I was sitting and thinking, no…maybe I wasn’t sitting…let’s say I was just thinking. I haven’t told anyone the whole story of getting fired. I thought that since I have this blog and I’ve been sometimes keeping people informed on my life and school and photography I’d just write the story and put it out there for you to read if you want, or don’t whatever. Just fair warning, it’s probably going to be long and I’ll probably break it up over a couple of weeks or something just so you don’t end up to bored. Or that I don’t end up to bored.
The first time I ever heard of the ERB…I was in San Diego at the TPU (Temporary Processing Unit, or something like that) waiting to get flown out to my ship. I was there for a couple of days and I hear that there is another dude waiting to fly out to the USS Preble. Now my friend Snively is there as well but he’s just getting done at the ASW (Anti-Submarine Warfare) base in Point Loma. I’ve known him since Okinawa, we got there around the same time, and to Point Loma around the same time and as fate would have it the Preble the same time as well. Anyway, this other dude. I find him and introduce myself and get his number, after all I’m the highest ranking petty officer and I’m going to start now taking care of my guys.
Before I get to far into the story I’d better finish the ERB thing. In listening to the guys in charge of TPU I realize I need more information because this is something that could affect me. They said they would give me all the information and if I needed anything they would be happy to help me. Of course that was the CO talking and so when I went to find out more information no one had any idea. I kept on trying but there was just no information out and no one knew anything about this…in retrospect it seemed to start out as a big secret and has remained pretty much a big secret through the whole operation. Hmmmmmmmm.
As the days wear on a couple of girls show up, let’s call them Maggie 1 and Maggie 2…Yeah, really. Then a couple of Chiefs show up, now I’m not one to try and shirk my responsibility so I step up like a good STG1 and introduce myself, get their names and numbers and let them know that I am in touch with all our sailors, all 12 of us and that I’ve got everything under control and they just need to do their chiefly stuff and if I need them I’ll give them a call, whew.
One month turns into two, we get the word our flight is ready, even though we have been trying to delay things until the ship actually comes back home so we don’t have to go on deployment. Haha, fat chance. My wife has decided before we even left that she was going to drive back east in the Ford to her brother’s house to spend the summer.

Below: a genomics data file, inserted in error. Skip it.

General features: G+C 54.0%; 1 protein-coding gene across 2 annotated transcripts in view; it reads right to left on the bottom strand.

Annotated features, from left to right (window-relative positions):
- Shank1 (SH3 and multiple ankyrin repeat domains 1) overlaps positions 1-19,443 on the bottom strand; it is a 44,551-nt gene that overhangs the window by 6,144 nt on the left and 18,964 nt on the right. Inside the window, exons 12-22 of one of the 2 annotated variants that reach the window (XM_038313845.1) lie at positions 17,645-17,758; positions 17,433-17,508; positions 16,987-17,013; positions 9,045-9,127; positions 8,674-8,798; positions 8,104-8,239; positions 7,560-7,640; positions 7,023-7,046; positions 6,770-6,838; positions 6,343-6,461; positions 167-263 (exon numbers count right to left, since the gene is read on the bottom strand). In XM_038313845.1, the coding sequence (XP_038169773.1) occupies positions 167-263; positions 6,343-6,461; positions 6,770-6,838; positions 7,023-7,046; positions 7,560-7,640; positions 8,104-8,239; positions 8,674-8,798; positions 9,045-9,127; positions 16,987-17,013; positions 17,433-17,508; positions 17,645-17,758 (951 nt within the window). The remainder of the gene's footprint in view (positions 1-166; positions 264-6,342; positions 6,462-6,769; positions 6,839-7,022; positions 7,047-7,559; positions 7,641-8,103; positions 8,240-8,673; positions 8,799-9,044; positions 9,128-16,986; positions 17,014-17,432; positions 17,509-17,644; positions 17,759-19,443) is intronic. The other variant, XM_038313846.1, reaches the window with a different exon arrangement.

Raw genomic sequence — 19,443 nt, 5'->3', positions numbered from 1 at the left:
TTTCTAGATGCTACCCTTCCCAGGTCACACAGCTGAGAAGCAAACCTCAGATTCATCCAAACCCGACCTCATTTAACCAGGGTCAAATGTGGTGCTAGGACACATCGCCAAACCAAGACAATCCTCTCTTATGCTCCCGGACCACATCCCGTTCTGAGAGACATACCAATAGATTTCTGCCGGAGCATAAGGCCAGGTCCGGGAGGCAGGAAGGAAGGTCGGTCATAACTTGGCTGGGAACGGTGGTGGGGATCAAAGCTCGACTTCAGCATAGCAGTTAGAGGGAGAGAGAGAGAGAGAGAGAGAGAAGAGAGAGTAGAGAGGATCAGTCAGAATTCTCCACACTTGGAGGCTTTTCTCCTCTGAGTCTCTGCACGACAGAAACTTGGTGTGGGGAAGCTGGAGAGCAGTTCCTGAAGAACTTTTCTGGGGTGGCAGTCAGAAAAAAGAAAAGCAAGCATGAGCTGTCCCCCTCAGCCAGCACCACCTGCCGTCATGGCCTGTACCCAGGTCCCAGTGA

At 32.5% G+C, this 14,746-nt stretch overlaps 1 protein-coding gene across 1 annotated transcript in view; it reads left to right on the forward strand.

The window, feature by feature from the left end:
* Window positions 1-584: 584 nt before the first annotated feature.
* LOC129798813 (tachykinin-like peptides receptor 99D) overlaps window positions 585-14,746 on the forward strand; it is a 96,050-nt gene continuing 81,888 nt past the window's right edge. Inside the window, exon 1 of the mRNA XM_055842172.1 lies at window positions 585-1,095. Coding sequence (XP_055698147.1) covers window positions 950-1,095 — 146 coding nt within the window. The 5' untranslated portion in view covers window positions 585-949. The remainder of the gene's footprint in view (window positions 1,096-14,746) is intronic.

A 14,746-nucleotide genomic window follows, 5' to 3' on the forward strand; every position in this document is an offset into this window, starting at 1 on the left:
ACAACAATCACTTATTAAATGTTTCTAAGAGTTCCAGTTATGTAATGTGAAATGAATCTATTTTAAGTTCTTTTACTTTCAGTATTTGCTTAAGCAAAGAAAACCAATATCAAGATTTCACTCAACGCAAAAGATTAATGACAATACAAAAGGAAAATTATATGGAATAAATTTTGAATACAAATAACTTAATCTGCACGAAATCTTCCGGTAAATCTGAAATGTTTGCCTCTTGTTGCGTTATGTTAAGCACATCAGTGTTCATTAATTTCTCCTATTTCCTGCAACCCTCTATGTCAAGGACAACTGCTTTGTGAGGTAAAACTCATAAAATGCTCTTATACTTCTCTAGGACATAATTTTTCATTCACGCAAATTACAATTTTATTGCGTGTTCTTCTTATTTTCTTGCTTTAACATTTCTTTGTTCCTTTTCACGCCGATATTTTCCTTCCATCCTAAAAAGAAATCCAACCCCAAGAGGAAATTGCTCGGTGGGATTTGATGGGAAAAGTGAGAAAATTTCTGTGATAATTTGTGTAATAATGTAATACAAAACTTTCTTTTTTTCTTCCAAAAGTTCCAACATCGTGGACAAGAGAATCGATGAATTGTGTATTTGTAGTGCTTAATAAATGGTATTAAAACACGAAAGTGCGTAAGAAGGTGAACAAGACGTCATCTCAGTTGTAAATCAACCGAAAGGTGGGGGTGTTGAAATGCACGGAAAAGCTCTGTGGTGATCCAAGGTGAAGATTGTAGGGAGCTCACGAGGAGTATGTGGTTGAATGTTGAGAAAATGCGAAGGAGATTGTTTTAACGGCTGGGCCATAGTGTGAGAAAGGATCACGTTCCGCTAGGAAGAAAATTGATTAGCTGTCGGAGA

We flew through Frankfurt, Germany. We had 18 hours there and they said, “don’t leave the airport”, ya, right. So we shared a cab into town. As a side note on travel, while we were stationed in England and after several trips to London to pick people up from London Heathrow. I understand that if you only have 18 hours in a big foreign city take the Big Red Bus tour to maximize your time and see the city. After our Big Red Bus tour we sat at a bar and drank the hard apple cider that was a specialty of the area. The waitress said, it was refreshing on a hot day, and that most people think it has a bitter taste but after the first one it gets better. She wasn’t wrong. Seven drinks later I was about ready to go but couldn’t find my shoes, just kidding. We made it back to the airport with plenty of time to spare.
I ended up having to rearrange my bags in line because evidently Ethiopian Air is really strict with the weight of your luggage and I didn’t have an extra $300 to pay for an overweight bag. We arrived at the Ethiopian airport and we to tired to go out this time, besides this time we only had 8 hours. We ate, drank and napped. Let me just say this, I don’t know if it was who they hired at the airport or if it was the crew that was working that day but at least in the airport Ethiopia has some of the most beautiful women I have ever seen in person. After such a good nap we were recharged and ready to get to the final leg of our journey…the trip in to Djibouti, Africa. My impressions are, as we flew in I was looking out the window and thought it looked a lot like District 9.
We got our luggage and found a way to get to the base, I think a guy called a driver and a truck for luggage and people. As our luggage was getting loaded it was really hot…at night…really hot…at night…hot…night…darkness…hot…. After three days on the base in Djibouti I now know what it means when someone says “it’s Africa hot.” The black flag was being raised by 0900 every day and you really did walk from AC to AC as you walked around the base. At the base club you could buy two beers at a time but you just didn’t because by the time you got done with the first one the second was already hot, that’s hot, not just warm but hot.
Anyway, we couldn’t leave base so we didn’t. We got a few extra supplies and ended up on an oiler that would take us to the USS Preble. It was comfortable, we got served our meals and I had my own stateroom. After three days we met the Preble and finally were able to end our journey. Well, maybe not the end, let’s say we had reached our destination for that leg of our journey.